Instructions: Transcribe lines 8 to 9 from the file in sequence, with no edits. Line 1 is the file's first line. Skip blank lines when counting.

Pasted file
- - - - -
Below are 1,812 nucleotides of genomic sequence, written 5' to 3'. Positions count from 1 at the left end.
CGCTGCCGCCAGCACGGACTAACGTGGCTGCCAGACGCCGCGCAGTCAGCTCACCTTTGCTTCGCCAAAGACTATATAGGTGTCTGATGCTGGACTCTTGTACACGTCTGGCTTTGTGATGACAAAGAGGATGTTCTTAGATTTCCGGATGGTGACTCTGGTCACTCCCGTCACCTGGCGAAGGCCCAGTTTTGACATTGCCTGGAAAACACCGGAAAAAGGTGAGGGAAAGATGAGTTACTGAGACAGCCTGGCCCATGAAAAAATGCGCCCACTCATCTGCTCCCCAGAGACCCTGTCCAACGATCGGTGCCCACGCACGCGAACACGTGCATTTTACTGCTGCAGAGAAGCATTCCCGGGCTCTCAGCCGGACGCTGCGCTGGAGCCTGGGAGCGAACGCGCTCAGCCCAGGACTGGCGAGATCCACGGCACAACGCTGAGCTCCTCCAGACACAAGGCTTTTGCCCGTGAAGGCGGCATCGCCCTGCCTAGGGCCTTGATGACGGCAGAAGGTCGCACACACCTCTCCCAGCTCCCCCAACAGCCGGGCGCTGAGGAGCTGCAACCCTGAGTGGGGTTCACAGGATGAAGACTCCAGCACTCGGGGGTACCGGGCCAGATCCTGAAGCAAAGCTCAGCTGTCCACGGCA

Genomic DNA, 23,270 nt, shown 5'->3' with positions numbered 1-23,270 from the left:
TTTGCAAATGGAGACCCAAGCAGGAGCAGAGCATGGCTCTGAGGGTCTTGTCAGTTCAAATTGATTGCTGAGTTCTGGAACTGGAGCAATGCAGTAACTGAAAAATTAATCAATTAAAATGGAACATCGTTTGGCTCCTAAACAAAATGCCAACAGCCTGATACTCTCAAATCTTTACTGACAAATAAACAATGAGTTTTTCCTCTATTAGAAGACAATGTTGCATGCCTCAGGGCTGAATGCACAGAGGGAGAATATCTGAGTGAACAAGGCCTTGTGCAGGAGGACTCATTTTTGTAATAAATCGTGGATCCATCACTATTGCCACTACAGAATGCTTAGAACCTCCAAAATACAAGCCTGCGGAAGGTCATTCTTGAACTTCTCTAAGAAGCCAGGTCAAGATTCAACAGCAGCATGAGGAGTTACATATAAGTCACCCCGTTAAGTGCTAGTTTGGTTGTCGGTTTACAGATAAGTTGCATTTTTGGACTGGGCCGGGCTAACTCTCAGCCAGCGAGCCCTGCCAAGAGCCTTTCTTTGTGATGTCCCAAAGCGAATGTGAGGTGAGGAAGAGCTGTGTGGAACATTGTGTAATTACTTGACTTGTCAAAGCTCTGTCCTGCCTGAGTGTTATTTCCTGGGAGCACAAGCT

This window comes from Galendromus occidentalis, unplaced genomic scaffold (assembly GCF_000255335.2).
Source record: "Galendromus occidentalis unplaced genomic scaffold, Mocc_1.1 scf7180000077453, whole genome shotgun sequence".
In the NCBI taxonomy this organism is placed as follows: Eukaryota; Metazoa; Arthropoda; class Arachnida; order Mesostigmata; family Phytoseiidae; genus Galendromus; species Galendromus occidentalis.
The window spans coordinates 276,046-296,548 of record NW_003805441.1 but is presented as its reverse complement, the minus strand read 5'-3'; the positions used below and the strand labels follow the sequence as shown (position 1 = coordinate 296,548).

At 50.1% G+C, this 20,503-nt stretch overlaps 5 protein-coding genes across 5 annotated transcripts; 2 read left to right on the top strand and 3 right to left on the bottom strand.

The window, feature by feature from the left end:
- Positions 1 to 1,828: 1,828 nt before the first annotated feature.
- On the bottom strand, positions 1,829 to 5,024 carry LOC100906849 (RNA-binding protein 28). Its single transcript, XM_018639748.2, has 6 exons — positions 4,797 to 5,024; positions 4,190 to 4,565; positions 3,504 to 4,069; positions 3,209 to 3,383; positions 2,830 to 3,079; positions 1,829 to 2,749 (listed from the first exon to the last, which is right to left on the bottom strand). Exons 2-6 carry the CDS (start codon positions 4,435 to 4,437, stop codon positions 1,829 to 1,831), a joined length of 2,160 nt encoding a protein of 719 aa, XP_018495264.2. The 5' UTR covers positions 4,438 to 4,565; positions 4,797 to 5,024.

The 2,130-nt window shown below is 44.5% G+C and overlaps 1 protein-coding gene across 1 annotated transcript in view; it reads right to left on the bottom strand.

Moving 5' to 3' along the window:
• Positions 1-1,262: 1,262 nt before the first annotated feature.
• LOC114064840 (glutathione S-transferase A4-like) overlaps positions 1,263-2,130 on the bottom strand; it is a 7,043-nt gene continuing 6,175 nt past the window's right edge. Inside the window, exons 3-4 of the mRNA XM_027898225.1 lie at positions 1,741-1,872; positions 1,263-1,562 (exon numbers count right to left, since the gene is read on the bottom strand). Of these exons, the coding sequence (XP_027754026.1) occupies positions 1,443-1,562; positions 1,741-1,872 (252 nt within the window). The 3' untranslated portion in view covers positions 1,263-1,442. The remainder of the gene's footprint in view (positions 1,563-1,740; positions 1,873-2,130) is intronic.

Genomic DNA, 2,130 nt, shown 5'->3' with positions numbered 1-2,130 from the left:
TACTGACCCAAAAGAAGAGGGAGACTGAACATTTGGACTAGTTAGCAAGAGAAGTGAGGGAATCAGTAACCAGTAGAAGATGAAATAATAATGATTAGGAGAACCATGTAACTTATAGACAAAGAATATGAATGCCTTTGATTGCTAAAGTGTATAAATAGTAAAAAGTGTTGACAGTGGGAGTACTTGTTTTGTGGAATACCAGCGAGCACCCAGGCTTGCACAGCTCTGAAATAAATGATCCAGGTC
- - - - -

The window spans coordinates 276,046-296,548 of record NW_003805441.1 but is presented as its reverse complement, the minus strand read 5'-3'; the positions used below and the strand labels follow the sequence as shown (position 1 = coordinate 296,548).

At 50.1% G+C, this 20,503-nt stretch overlaps 5 protein-coding genes across 5 annotated transcripts; 2 read left to right on the top strand and 3 right to left on the bottom strand.